Please use this identifier to cite or link to this item:
|Scopus||Web of Science®||Altmetric|
|Title:||Hyperbolic neighbourhoods as organizers of finite-time exponential stretching|
|Citation:||Journal of Fluid Mechanics, 2016; 807:509-545|
|Publisher:||Cambridge University Press|
|Sanjeeva Balasuriya, Rahul Kalampattel and Nicholas T. Ouellette|
|Abstract:||Hyperbolic points and their unsteady generalization – hyperbolic trajectories – drive the exponential stretching that is the hallmark of nonlinear and chaotic flow. In infinite-time steady or periodic flows, the stable and unstable manifolds attached to each hyperbolic trajectory mark fluid elements that asymptote either towards or away from the hyperbolic trajectory, and which will therefore eventually experience exponential stretching. But typical experimental and observational velocity data are unsteady and available only over a finite time interval, and in such situations hyperbolic trajectories will move around in the flow, and may lose their hyperbolicity at times. Here we introduce a way to determine their region of influence, which we term a hyperbolic neighbourhood, that marks the portion of the domain that is instantaneously dominated by the hyperbolic trajectory. We establish, using both theoretical arguments and empirical verification from model and experimental data, that the hyperbolic neighbourhoods profoundly impact the Lagrangian stretching experienced by fluid elements. In particular, we show that fluid elements traversing a flow experience exponential boosts in stretching while within these time-varying regions, that greater residence time within hyperbolic neighbourhoods is directly correlated to larger finite-time Lyapunov exponent (FTLE) values, and that FTLE diagnostics are reliable only when the hyperbolic neighbourhoods have a geometrical structure that is ‘regular’ in a specific sense.|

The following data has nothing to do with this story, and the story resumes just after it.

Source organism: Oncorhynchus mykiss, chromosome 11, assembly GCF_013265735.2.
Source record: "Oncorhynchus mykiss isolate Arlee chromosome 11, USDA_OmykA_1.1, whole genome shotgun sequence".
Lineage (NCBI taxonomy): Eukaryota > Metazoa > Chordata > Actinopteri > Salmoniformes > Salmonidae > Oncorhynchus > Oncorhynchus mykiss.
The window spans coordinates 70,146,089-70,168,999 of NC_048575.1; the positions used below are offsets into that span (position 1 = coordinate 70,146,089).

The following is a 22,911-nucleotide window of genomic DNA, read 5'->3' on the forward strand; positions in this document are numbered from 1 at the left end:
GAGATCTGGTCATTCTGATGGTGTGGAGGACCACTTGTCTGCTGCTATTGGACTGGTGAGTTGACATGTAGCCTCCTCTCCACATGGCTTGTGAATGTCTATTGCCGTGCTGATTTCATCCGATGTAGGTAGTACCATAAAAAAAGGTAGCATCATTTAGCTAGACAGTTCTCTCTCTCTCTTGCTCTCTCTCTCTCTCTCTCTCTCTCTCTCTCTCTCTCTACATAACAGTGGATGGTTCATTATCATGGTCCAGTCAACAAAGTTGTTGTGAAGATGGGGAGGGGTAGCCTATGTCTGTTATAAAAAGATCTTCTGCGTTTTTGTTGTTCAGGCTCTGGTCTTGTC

|Keywords:||Chaotic advection, mixing, nonlinear dynamical systems|
|Rights:||© 2016 Cambridge University Press|
|Appears in Collections:||Mathematical Sciences publications|
Files in This Item:
There are no files associated with this item.
Items in DSpace are protected by copyright, with all rights reserved, unless otherwise indicated.